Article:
Is it possible for a house—solid, four walls, a roof—to exist in two places at once? When you turn the design over to Patrick Mele, the answer is an exuberant, juicy, tropical-punch-flavored yes. The designer took a 1950s extended cape that’s a five-minute walk to the waters of the Long Island Sound in Greenwich, Connecticut, infused it with warm glowing colors, and deposited the interior on the sizzling sands of Ipanema beach.
The ultimate inspiration was Mele’s client, Heela Yang, who recently relocated from Brazil with her husband and son. “Heela is a glamorous woman in a glamorous business, but she’s razor-sharp smart, so the decoration couldn’t just be about pretty,” says Mele. And he’s right, of course. Yang, who got both her undergraduate degree and her MBA at Harvard, was an executive at a cosmetics company in New York City when she met her husband, who was based in Brazil, and a move to Rio followed soon after. Seduced by the distinctly Brazilian lifestyle, she first embraced it and then bottled it by starting her own line of beauty products, Sol de Janeiro (the brand’s Bum Bum Body Cream has achieved cult status). “We were working off a base of delicious Brazilian colors. It’s curves and sensual and smoldering and tan skin and beauty and happy,” says Mele. “The shades we ended up choosing are very makeup-y, in that they’re soft and feminine and light.”
Yang is also a modernist at heart—“I could see her in a Richard Meier house or the de Menil house in Houston,” says Mele—so the walls were covered not with patterned paper, but with luscious coats of paint and mixed with lots of white trim to keep things clean and crisp. Yang kept an open mind, and was willing to consider adding some pre-Bauhaus pieces to her own collection of furniture to give the rooms a richness. In the breakfast room, her Saarinen table now cozies up to an early 19th-century painted armoire from legendary dealer Monique Shay. Another bold “this changes everything” move: the enormous round Regency mirror in the dining room, which “came out of an old hotel down south and just barely fit, but it was so worth squeezing in because it transforms the room,” says Mele. It also does the work of reflecting the light beeswax shade of the music room into the fresh pink straw of the dining room. “It’s like cutting open a gorgeous grapefruit with all those curves and the yellow and the pink together.”
All those colors and curves are kept from going garish by paring way back on the embellishments. The spare fireplace is one example. Mele literally stripped it down, removing the original “builder’s Colonial” mantel, and then left it unadorned. He merely painted the stone surround white and extended the height with a plain mirror, which he punctuated with a piece of abstract art by Christopher Butler. Floors, too, are laid back and unfussy—most are either painted or simply covered in sisal, with a few Swedish rugs layered on top for touches of pattern. Window treatments are similarly deployed with thoughtful restraint. “We didn’t use a lot of anything on the windows, aside from the linen Schumacher sheers in the music room and the 1940s-style treatment in the bedroom, which is glam but tailored.”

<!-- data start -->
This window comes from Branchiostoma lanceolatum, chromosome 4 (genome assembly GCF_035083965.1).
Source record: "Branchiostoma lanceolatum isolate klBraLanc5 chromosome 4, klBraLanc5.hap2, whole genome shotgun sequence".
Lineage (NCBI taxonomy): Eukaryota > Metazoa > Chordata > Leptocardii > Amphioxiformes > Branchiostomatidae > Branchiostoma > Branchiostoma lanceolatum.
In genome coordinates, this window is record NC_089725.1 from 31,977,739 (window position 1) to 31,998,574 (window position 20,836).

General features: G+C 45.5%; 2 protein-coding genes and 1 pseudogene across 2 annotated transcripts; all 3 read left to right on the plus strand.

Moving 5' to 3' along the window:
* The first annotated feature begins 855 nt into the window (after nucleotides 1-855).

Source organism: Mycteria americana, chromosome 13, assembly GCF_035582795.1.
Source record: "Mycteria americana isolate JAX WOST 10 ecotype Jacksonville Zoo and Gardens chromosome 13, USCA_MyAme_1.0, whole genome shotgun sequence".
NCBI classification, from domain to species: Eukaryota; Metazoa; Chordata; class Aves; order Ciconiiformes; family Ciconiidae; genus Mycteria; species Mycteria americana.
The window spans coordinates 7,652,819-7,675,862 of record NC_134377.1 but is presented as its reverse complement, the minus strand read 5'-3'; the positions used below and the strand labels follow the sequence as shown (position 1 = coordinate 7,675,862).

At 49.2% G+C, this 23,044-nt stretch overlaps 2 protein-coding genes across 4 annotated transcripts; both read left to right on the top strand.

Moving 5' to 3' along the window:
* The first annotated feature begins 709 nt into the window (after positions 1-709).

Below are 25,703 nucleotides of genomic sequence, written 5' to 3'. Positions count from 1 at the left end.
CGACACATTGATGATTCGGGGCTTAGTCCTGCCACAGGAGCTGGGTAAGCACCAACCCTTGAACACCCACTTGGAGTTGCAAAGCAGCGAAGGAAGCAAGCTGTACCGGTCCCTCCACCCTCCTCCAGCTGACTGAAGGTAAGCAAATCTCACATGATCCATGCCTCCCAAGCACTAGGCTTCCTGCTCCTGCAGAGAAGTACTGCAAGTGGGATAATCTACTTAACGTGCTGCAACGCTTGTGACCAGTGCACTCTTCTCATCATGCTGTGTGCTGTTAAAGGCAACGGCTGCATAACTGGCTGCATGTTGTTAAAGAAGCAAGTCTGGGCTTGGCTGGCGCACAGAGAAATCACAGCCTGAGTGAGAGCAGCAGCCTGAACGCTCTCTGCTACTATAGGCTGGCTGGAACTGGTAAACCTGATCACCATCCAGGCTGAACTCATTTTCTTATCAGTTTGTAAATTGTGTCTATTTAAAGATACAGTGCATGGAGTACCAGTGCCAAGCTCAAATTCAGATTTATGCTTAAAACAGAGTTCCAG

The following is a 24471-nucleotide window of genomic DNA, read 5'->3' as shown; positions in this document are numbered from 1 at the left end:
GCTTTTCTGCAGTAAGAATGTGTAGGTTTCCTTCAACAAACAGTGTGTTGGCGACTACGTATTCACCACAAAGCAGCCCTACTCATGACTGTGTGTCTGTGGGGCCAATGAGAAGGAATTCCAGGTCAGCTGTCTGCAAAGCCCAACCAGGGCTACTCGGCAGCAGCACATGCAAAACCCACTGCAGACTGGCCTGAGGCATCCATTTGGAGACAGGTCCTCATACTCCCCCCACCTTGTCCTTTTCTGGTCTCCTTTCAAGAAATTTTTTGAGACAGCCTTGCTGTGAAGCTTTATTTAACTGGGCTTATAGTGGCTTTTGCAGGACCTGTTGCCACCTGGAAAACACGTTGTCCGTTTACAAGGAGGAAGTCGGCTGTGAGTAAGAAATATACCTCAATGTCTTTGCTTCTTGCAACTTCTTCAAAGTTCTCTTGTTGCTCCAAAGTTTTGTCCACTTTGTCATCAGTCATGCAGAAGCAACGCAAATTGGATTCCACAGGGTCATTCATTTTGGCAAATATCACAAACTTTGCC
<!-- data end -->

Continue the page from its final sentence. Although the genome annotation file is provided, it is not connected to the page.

While the house offers many things to love—including that five-minute walk to the water—Mele admits the space was not without its challenges, the squat rooms on the lower level foremost among them. To address that, Mele left those diaphanous sheers extra-long to exaggerate the height of the music room and give it more elegant proportions. And rather than change or add architecture, Mele employed some visual sleight of hand. The lone-star quilt in the foyer covers up the visual clutter of the banister, and the ho-hum hardwood in the foyer got all glammed up with nothing more than a checkerboard paint job that successfully gives the illusion of marble. Paint also magically lifts the ceiling in a few of the smaller rooms, where the yellow overhead surprises the eye.
When you really dig into the details of each room, it becomes clear that Mele relied on many other inspirations beyond the client herself. He mentions movies and shops and designers and muses that span decades and continents, all of them adding up to underline the deep catalog of visual references that Mele draws on and combines with his own personal vision to create vignettes that are rooted in history yet feel completely fresh. He mentions Tricia Guild and the juicy colors of her fabrics, and there in the breakfast room is a set of café curtains fashioned out of Designers Guild linen that look delectable indeed in a room painted in a shade that Mele describes as a “batter-y, buttery, egg-yolky yellow.” Then Mele mentions Anne Bancroft and a scene from The Graduate set in Mrs. Robinson’s garden-side bar. “It’s tropical and seductive and vixeny but also so chic,” and there in Yang’s sunroom is a vision that’s all of that, capped off with a spectacular Rose Cumming leopard-print chintz. And then he mentions Gert Voorjans and his design for Dries Van Noten’s two Left Bank shops in Paris, with the robin’s-egg-blue sofa and the citrine curtains with the black bullion fringe and it’s all right there in the foyer—the blue upholstered wing chair, the citrine walls, the notes of black—but done in a way that feels new and made just for this house.
This house, depending on how you look at it, is 4,800 miles away from Rio—or right in the colorful heart of it.